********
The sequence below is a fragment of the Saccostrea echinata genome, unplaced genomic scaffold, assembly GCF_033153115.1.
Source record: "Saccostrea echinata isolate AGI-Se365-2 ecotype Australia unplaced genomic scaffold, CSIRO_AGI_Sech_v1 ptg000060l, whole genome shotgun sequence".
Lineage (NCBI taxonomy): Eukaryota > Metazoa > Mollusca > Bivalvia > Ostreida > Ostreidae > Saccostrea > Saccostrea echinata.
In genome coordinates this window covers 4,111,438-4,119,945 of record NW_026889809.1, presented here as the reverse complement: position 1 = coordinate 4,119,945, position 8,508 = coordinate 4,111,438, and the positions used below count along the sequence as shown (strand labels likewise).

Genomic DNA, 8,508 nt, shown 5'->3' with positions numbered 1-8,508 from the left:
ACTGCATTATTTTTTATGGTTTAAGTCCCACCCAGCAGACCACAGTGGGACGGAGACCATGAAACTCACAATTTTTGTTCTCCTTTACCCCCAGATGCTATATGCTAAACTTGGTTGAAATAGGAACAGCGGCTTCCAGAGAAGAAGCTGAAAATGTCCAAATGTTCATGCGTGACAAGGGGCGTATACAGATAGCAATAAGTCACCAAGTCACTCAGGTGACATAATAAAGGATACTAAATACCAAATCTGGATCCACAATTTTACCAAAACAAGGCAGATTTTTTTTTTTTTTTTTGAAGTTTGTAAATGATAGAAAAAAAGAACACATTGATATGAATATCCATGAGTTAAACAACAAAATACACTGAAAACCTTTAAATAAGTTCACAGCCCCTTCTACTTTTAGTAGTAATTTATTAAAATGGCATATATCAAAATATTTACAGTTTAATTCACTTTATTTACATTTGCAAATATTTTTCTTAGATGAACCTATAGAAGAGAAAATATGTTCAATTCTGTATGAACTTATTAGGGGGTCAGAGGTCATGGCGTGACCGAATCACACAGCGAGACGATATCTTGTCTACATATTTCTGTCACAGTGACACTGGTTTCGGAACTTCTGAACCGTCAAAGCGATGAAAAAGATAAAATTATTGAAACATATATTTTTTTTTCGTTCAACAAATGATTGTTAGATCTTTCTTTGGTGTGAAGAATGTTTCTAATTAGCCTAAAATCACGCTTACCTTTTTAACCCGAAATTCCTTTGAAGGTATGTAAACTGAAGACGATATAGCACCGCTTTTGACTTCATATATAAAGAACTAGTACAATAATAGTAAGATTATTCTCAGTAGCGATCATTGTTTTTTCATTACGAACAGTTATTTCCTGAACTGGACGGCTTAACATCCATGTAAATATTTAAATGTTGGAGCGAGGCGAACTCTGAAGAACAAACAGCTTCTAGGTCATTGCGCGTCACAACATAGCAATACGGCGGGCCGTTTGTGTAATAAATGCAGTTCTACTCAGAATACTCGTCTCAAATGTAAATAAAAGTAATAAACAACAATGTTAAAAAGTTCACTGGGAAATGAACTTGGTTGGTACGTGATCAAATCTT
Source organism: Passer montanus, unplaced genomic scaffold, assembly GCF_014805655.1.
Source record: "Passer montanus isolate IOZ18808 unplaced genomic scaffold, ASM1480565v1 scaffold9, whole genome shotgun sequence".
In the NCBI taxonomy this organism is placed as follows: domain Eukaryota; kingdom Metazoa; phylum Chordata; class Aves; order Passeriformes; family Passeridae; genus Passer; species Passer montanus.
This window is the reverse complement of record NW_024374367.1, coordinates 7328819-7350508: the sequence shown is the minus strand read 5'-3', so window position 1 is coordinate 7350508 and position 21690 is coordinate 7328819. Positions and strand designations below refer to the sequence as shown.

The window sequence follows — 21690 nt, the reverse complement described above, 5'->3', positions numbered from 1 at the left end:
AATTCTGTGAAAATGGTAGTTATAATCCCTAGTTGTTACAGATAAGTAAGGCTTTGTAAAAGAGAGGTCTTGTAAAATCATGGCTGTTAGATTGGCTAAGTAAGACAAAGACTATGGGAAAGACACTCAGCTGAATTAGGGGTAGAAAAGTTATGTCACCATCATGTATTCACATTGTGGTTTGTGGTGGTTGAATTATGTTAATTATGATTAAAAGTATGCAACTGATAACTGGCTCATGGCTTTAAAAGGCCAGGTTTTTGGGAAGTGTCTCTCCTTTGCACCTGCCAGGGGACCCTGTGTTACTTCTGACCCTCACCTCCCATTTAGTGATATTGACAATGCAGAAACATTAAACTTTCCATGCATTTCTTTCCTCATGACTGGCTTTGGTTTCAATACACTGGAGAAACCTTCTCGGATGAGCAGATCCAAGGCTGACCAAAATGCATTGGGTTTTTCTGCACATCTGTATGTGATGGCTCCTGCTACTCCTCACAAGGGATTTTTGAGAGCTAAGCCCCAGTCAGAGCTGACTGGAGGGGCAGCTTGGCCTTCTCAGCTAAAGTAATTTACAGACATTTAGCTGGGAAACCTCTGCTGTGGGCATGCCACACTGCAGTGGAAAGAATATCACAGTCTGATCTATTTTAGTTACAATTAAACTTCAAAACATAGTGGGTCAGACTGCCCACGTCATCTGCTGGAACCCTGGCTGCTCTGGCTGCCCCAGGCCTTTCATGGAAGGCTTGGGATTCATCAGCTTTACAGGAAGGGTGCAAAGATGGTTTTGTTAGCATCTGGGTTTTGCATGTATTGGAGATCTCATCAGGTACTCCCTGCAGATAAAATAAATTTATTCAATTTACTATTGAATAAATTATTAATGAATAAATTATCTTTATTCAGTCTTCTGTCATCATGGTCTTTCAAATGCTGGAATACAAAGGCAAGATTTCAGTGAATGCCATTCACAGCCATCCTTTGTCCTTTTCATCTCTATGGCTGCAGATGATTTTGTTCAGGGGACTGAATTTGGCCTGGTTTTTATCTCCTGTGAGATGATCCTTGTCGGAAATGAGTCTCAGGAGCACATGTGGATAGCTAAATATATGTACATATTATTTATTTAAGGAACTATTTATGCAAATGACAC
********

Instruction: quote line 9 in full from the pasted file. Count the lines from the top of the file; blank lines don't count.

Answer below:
In the NCBI taxonomy this organism is placed as follows: domain Eukaryota; kingdom Metazoa; phylum Chordata; class Aves; order Passeriformes; family Passeridae; genus Passer; species Passer montanus.